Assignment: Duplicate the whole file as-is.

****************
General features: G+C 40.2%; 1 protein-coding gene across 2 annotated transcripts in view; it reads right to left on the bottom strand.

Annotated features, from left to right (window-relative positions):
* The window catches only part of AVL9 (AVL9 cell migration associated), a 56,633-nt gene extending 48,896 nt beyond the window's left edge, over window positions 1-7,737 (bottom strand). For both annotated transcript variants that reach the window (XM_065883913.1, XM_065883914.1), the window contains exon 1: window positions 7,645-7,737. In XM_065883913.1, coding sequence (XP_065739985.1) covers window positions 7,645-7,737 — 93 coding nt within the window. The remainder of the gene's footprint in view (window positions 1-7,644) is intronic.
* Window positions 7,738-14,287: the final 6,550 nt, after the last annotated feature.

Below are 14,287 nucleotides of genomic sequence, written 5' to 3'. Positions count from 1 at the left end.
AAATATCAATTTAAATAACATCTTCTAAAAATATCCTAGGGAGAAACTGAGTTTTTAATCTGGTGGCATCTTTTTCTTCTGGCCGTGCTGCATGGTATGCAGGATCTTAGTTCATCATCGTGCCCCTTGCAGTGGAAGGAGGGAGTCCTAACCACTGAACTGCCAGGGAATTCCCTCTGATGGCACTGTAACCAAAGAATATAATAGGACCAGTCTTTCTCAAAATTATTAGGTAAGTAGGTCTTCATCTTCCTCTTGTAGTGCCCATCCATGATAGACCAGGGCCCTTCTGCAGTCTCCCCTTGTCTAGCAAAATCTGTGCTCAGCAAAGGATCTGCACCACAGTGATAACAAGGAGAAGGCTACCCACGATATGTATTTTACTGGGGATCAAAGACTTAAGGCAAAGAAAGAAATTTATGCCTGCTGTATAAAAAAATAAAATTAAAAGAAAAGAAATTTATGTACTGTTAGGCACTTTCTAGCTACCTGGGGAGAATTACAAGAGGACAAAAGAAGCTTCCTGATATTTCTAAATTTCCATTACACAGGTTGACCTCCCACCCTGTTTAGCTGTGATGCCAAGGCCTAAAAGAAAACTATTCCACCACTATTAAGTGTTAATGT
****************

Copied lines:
General features: G+C 40.2%; 1 protein-coding gene across 2 annotated transcripts in view; it reads right to left on the bottom strand.

Annotated features, from left to right (window-relative positions):
* The window catches only part of AVL9 (AVL9 cell migration associated), a 56,633-nt gene extending 48,896 nt beyond the window's left edge, over window positions 1-7,737 (bottom strand). For both annotated transcript variants that reach the window (XM_065883913.1, XM_065883914.1), the window contains exon 1: window positions 7,645-7,737. In XM_065883913.1, coding sequence (XP_065739985.1) covers window positions 7,645-7,737 — 93 coding nt within the window. The remainder of the gene's footprint in view (window positions 1-7,644) is intronic.
* Window positions 7,738-14,287: the final 6,550 nt, after the last annotated feature.

Below are 14,287 nucleotides of genomic sequence, written 5' to 3'. Positions count from 1 at the left end.
AAATATCAATTTAAATAACATCTTCTAAAAATATCCTAGGGAGAAACTGAGTTTTTAATCTGGTGGCATCTTTTTCTTCTGGCCGTGCTGCATGGTATGCAGGATCTTAGTTCATCATCGTGCCCCTTGCAGTGGAAGGAGGGAGTCCTAACCACTGAACTGCCAGGGAATTCCCTCTGATGGCACTGTAACCAAAGAATATAATAGGACCAGTCTTTCTCAAAATTATTAGGTAAGTAGGTCTTCATCTTCCTCTTGTAGTGCCCATCCATGATAGACCAGGGCCCTTCTGCAGTCTCCCCTTGTCTAGCAAAATCTGTGCTCAGCAAAGGATCTGCACCACAGTGATAACAAGGAGAAGGCTACCCACGATATGTATTTTACTGGGGATCAAAGACTTAAGGCAAAGAAAGAAATTTATGCCTGCTGTATAAAAAAATAAAATTAAAAGAAAAGAAATTTATGTACTGTTAGGCACTTTCTAGCTACCTGGGGAGAATTACAAGAGGACAAAAGAAGCTTCCTGATATTTCTAAATTTCCATTACACAGGTTGACCTCCCACCCTGTTTAGCTGTGATGCCAAGGCCTAAAAGAAAACTATTCCACCACTATTAAGTGTTAATGT